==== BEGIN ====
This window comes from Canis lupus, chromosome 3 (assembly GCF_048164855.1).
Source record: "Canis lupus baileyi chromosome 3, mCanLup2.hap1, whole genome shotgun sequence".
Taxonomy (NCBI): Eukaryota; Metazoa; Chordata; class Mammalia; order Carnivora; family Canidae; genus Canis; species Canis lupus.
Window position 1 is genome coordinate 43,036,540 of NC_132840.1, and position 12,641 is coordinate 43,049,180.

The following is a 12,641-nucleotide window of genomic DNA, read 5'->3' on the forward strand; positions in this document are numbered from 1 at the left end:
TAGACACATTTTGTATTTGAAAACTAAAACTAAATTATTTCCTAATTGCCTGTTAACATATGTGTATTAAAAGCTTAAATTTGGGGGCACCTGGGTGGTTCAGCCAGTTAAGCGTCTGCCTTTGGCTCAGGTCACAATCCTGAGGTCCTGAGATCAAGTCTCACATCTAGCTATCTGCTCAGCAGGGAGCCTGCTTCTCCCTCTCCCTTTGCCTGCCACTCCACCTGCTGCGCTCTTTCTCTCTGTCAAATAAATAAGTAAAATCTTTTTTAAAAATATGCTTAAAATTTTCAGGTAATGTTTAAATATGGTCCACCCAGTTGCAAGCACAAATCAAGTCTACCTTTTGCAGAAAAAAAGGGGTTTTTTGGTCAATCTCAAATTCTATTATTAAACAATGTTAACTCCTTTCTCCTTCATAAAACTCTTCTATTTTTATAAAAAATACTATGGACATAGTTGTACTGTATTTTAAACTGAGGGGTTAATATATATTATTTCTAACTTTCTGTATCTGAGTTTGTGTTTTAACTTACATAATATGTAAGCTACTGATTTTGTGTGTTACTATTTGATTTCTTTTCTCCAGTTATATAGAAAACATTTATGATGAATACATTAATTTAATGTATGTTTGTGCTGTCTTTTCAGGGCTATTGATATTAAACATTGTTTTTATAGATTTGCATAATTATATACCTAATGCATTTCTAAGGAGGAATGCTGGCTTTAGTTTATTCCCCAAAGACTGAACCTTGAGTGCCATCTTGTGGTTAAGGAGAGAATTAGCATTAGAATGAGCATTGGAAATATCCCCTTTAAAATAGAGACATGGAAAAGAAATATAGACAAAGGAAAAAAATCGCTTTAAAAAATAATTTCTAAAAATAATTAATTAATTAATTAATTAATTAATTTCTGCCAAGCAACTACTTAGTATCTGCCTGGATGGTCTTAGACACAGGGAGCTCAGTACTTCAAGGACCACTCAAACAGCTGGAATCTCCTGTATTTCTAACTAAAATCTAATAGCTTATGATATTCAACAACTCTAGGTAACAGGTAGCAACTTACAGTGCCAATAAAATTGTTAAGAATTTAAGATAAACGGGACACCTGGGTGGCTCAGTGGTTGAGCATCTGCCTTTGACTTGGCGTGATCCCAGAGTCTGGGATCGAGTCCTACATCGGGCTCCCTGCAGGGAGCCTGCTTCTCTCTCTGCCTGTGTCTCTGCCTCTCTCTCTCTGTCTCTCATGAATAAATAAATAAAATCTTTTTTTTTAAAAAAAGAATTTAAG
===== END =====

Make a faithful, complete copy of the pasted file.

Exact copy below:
This window comes from Canis lupus, chromosome 3 (assembly GCF_048164855.1).
Source record: "Canis lupus baileyi chromosome 3, mCanLup2.hap1, whole genome shotgun sequence".
Taxonomy (NCBI): Eukaryota; Metazoa; Chordata; class Mammalia; order Carnivora; family Canidae; genus Canis; species Canis lupus.
Window position 1 is genome coordinate 43,036,540 of NC_132840.1, and position 12,641 is coordinate 43,049,180.

The following is a 12,641-nucleotide window of genomic DNA, read 5'->3' on the forward strand; positions in this document are numbered from 1 at the left end:
TAGACACATTTTGTATTTGAAAACTAAAACTAAATTATTTCCTAATTGCCTGTTAACATATGTGTATTAAAAGCTTAAATTTGGGGGCACCTGGGTGGTTCAGCCAGTTAAGCGTCTGCCTTTGGCTCAGGTCACAATCCTGAGGTCCTGAGATCAAGTCTCACATCTAGCTATCTGCTCAGCAGGGAGCCTGCTTCTCCCTCTCCCTTTGCCTGCCACTCCACCTGCTGCGCTCTTTCTCTCTGTCAAATAAATAAGTAAAATCTTTTTTAAAAATATGCTTAAAATTTTCAGGTAATGTTTAAATATGGTCCACCCAGTTGCAAGCACAAATCAAGTCTACCTTTTGCAGAAAAAAAGGGGTTTTTTGGTCAATCTCAAATTCTATTATTAAACAATGTTAACTCCTTTCTCCTTCATAAAACTCTTCTATTTTTATAAAAAATACTATGGACATAGTTGTACTGTATTTTAAACTGAGGGGTTAATATATATTATTTCTAACTTTCTGTATCTGAGTTTGTGTTTTAACTTACATAATATGTAAGCTACTGATTTTGTGTGTTACTATTTGATTTCTTTTCTCCAGTTATATAGAAAACATTTATGATGAATACATTAATTTAATGTATGTTTGTGCTGTCTTTTCAGGGCTATTGATATTAAACATTGTTTTTATAGATTTGCATAATTATATACCTAATGCATTTCTAAGGAGGAATGCTGGCTTTAGTTTATTCCCCAAAGACTGAACCTTGAGTGCCATCTTGTGGTTAAGGAGAGAATTAGCATTAGAATGAGCATTGGAAATATCCCCTTTAAAATAGAGACATGGAAAAGAAATATAGACAAAGGAAAAAAATCGCTTTAAAAAATAATTTCTAAAAATAATTAATTAATTAATTAATTAATTAATTTCTGCCAAGCAACTACTTAGTATCTGCCTGGATGGTCTTAGACACAGGGAGCTCAGTACTTCAAGGACCACTCAAACAGCTGGAATCTCCTGTATTTCTAACTAAAATCTAATAGCTTATGATATTCAACAACTCTAGGTAACAGGTAGCAACTTACAGTGCCAATAAAATTGTTAAGAATTTAAGATAAACGGGACACCTGGGTGGCTCAGTGGTTGAGCATCTGCCTTTGACTTGGCGTGATCCCAGAGTCTGGGATCGAGTCCTACATCGGGCTCCCTGCAGGGAGCCTGCTTCTCTCTCTGCCTGTGTCTCTGCCTCTCTCTCTCTGTCTCTCATGAATAAATAAATAAAATCTTTTTTTTTAAAAAAAGAATTTAAG